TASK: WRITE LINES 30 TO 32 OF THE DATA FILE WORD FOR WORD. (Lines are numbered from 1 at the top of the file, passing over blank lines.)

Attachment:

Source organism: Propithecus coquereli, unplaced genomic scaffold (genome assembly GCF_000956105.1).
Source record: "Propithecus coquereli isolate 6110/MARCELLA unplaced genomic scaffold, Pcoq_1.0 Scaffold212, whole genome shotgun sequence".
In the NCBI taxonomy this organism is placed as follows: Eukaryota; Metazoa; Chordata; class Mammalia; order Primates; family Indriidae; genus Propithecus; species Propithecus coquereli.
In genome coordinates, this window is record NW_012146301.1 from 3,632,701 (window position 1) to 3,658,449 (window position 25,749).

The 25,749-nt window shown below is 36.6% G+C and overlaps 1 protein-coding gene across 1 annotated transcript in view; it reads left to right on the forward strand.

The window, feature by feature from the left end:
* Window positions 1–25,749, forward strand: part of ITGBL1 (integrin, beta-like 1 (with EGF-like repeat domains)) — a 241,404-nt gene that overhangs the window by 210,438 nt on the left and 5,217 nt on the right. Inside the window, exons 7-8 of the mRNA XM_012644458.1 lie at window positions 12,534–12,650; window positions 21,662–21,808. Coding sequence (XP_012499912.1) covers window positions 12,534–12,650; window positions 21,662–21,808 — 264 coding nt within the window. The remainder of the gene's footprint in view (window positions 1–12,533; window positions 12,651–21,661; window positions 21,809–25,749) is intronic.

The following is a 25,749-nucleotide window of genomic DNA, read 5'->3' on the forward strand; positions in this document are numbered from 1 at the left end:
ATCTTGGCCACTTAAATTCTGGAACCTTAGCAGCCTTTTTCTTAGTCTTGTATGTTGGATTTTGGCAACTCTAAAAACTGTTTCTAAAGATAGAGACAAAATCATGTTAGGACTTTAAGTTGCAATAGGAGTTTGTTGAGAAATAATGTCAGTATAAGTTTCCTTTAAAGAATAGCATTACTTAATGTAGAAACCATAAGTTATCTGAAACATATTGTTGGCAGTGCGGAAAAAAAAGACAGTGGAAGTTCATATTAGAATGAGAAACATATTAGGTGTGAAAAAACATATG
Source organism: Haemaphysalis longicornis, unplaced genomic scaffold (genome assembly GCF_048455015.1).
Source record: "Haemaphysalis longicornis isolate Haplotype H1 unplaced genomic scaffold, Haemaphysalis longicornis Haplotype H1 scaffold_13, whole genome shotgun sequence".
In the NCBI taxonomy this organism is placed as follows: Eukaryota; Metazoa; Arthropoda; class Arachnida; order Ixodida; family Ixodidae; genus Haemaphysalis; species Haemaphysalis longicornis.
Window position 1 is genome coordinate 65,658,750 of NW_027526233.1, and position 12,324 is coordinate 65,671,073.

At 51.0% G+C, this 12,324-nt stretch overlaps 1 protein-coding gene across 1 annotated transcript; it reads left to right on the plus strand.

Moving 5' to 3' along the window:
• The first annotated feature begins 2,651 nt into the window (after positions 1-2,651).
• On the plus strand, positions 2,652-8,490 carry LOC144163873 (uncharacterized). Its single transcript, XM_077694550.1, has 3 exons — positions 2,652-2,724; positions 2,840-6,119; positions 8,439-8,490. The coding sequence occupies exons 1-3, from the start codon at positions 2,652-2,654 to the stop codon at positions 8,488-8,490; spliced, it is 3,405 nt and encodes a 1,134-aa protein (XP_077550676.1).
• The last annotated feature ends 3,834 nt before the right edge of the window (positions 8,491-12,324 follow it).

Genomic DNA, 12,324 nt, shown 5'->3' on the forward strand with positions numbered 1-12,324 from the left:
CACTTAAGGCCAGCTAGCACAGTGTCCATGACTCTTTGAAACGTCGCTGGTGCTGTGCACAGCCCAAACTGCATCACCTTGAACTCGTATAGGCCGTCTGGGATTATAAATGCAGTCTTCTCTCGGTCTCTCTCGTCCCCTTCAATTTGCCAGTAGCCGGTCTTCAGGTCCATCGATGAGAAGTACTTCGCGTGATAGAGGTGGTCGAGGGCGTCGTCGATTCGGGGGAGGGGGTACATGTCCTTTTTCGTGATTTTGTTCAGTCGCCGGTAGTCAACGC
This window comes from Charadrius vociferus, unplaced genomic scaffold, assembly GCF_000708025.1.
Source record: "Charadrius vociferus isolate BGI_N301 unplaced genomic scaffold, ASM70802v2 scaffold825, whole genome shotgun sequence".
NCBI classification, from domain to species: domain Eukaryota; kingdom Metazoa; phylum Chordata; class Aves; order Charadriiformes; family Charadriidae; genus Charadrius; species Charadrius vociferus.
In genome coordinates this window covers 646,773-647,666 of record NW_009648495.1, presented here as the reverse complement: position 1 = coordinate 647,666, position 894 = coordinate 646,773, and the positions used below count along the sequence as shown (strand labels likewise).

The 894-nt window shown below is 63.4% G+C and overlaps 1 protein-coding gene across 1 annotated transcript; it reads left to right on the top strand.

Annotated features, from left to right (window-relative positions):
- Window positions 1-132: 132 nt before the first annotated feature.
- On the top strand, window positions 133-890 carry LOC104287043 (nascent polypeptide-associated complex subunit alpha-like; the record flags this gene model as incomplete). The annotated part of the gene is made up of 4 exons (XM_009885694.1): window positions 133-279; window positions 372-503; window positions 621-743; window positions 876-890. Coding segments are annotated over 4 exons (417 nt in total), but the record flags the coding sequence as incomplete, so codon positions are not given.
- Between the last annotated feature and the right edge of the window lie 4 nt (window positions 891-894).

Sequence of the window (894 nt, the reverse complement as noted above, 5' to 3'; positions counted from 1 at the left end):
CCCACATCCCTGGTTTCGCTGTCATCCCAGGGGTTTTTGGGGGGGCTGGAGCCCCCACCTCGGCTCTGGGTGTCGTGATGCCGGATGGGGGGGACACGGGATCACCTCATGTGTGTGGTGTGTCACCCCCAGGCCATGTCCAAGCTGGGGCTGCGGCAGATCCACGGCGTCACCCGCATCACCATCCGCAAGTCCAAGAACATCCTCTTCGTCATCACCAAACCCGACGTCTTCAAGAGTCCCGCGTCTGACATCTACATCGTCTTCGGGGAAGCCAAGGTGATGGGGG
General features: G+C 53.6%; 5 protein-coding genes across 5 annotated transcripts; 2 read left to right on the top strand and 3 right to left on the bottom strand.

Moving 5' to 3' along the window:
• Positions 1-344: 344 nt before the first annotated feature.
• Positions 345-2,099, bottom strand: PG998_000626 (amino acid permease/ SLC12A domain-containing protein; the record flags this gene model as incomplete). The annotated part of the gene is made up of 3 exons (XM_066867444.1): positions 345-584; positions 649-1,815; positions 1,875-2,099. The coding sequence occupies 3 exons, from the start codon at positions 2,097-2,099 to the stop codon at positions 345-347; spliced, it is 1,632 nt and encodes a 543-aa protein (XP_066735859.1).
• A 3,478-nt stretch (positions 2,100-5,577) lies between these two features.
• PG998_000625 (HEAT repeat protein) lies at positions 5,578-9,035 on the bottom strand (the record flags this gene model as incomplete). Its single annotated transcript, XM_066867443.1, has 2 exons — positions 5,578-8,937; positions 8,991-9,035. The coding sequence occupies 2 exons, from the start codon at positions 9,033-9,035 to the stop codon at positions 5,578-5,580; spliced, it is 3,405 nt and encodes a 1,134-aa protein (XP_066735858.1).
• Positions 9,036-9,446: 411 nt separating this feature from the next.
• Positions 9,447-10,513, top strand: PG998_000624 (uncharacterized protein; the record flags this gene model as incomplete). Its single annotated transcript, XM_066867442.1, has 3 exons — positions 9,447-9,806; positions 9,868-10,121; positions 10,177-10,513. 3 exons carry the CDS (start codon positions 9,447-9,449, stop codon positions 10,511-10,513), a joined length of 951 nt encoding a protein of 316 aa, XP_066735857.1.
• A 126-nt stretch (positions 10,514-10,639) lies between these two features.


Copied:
Sequence of the window (894 nt, the reverse complement as noted above, 5' to 3'; positions counted from 1 at the left end):
CCCACATCCCTGGTTTCGCTGTCATCCCAGGGGTTTTTGGGGGGGCTGGAGCCCCCACCTCGGCTCTGGGTGTCGTGATGCCGGATGGGGGGGACACGGGATCACCTCATGTGTGTGGTGTGTCACCCCCAGGCCATGTCCAAGCTGGGGCTGCGGCAGATCCACGGCGTCACCCGCATCACCATCCGCAAGTCCAAGAACATCCTCTTCGTCATCACCAAACCCGACGTCTTCAAGAGTCCCGCGTCTGACATCTACATCGTCTTCGGGGAAGCCAAGGTGATGGGGG
General features: G+C 53.6%; 5 protein-coding genes across 5 annotated transcripts; 2 read left to right on the top strand and 3 right to left on the bottom strand.